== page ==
TR Member Perks!

It’s hard to imagine that one of the largest countries in the world and sole superpower could be so far behind in terms in Internet implementation. This is especially troubling when you take into consideration that the nation was one of the first to pioneer this new form of communication. In a 3-2 vote, the FCC has ruled in the favor of the community.

Reclassification under title II is an ongoing battle that have caused for some concern amongst critics and lobbyists alike. Title II reclassification classifies the Internet as a utility much in the way of your telephone is. Champions for net neutrality fight for an open internet, for things to remain as they are without fast lines. One of the biggest misconceptions is that net neutrality is for government controlled internet, this is not the case.

In a 5 page document online, the FCC outlines their stance on adopting strong, sustainable rules to protect the Internet. The rules of note are no blocking, no throttling and no paid prioritization. ISPs are not allowed to interrupt the service that you paid for, something angry customers are familiar with when their perfectly stable connection starts to resemble something from the dial-up era. Asides from reclassification, the red tape has been cut which prohibited states from starting up their own municipal broadband to compete with the same giants that serviced their region.

What does this mean? It means that municipalities are no longer bound by state laws, if their state had such ruling, in which the community could start up their own broadband service to compete with the big telecoms. For years, communities were at the mercy of these giants and had to deal with contracts to service a region. While this was great news for the provider in charge of a given area, it was bad news for consumers who were locked into a limited pool of ISP choices or none at all. For many Americans, this is the sad reality. Within the same state, it’s not unusual to have various providers, but for different regions that were not overlapped.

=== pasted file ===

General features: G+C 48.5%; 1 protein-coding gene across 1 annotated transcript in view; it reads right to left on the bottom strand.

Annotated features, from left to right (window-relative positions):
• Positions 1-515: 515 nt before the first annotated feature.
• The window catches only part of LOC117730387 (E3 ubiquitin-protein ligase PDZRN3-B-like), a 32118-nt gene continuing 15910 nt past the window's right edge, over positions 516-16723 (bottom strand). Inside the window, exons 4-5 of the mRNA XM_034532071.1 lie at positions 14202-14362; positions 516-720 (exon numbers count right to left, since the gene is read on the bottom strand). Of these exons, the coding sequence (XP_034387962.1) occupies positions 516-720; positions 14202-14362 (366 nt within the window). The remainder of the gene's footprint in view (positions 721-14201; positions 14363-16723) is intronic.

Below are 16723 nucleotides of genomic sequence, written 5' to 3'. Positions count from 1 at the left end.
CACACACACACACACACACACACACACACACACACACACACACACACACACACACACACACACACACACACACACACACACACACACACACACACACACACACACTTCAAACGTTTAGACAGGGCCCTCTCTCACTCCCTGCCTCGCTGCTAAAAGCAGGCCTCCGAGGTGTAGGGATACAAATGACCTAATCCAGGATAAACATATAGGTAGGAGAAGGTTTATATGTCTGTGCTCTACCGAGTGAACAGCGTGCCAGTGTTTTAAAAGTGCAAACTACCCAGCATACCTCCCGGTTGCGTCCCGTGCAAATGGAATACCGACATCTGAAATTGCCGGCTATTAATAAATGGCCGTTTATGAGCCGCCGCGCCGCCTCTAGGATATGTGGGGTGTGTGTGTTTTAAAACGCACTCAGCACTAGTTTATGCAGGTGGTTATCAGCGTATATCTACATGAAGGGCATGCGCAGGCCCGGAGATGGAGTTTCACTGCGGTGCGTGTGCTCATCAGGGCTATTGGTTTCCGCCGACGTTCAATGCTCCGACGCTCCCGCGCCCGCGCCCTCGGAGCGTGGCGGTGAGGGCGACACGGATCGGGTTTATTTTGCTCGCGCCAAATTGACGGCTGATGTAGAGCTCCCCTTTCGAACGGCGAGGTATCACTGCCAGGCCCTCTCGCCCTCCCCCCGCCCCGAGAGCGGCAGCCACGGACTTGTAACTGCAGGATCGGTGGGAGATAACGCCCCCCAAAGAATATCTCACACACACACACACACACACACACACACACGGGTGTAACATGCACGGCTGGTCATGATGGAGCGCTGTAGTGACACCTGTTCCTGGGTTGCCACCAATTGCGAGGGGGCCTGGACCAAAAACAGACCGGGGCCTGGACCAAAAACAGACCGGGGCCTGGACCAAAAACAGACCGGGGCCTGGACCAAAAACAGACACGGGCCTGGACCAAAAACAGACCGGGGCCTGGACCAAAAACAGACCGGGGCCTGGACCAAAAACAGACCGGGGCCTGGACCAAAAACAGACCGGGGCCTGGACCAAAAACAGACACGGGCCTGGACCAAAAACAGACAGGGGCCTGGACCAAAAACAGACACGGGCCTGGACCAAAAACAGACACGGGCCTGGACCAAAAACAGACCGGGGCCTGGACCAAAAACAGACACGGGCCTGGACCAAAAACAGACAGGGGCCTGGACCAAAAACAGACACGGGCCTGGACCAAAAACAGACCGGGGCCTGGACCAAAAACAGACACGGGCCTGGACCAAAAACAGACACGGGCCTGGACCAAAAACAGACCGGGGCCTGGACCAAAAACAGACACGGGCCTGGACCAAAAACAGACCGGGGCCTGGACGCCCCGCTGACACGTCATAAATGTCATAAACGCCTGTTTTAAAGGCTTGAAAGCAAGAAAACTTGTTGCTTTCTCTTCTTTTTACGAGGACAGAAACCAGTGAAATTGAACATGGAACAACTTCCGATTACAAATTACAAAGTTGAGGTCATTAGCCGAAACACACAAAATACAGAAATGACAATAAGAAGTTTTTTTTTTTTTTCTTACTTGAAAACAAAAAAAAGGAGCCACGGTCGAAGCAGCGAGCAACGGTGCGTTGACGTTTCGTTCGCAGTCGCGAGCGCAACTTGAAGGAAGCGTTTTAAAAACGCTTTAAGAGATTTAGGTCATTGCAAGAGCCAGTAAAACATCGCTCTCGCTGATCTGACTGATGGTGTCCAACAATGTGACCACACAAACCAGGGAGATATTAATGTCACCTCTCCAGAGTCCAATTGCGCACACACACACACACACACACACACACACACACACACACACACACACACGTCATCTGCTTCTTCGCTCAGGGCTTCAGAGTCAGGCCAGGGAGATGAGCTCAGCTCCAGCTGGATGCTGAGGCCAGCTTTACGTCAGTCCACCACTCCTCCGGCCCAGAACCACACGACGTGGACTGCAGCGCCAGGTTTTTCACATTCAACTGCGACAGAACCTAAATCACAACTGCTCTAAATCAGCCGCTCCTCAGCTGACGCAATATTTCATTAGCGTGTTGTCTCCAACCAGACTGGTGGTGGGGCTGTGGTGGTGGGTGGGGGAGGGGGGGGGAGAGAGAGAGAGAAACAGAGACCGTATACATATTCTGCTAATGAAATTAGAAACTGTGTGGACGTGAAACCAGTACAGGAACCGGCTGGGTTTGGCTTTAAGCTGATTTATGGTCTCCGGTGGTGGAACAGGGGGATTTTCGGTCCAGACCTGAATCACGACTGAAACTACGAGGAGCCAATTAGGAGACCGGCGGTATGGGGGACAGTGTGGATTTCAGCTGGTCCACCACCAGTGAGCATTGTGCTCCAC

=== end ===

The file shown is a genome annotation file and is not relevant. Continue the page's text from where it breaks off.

Perhaps the biggest push on why local communities should be allowed to have their own service is Chattanooga, TN. What happens when the giants spend more time lobbying and pocketing profits instead of upgrading their infrastructure? Local gigabit internet is what. For the battle of the internet, Chattanooga is often a cited source for inspiration on why this corporate stranglehold is bad for the development of the nation and it’s ability to compete more effectively in the global market. Some states are allowed to have local broadband, others were pressured in exchange for allowing the giants to have their way. For those citizens living in such areas, Google Fiber’s expansion was a glimmer of hope.

Net Neutrality is keeping the internet free from changes, to allow information to freely flow without limit. Commissioner Tom Wheeler has been adamant about this for some time now. While this is a victory for communities everywhere to perhaps start up their own gigabit network, the war is not over. CEOs from the likes of Verizon, AT&T and Comcast are not going to let this slip their grasp and will fight it off. Reclassifying broadband and lifting blocks for community broadband is a major step for American Internet. Check out the live feed from the FCC conference.

How do you feel about the decision by the FCC and do you support it?

Anthony Lee

Gamer since the NES era, computer nerd since 2001. Happily in a loving relationship with a happa who has been a gamer since the Sega Genesis era. Who says Sega does what Nintendon't?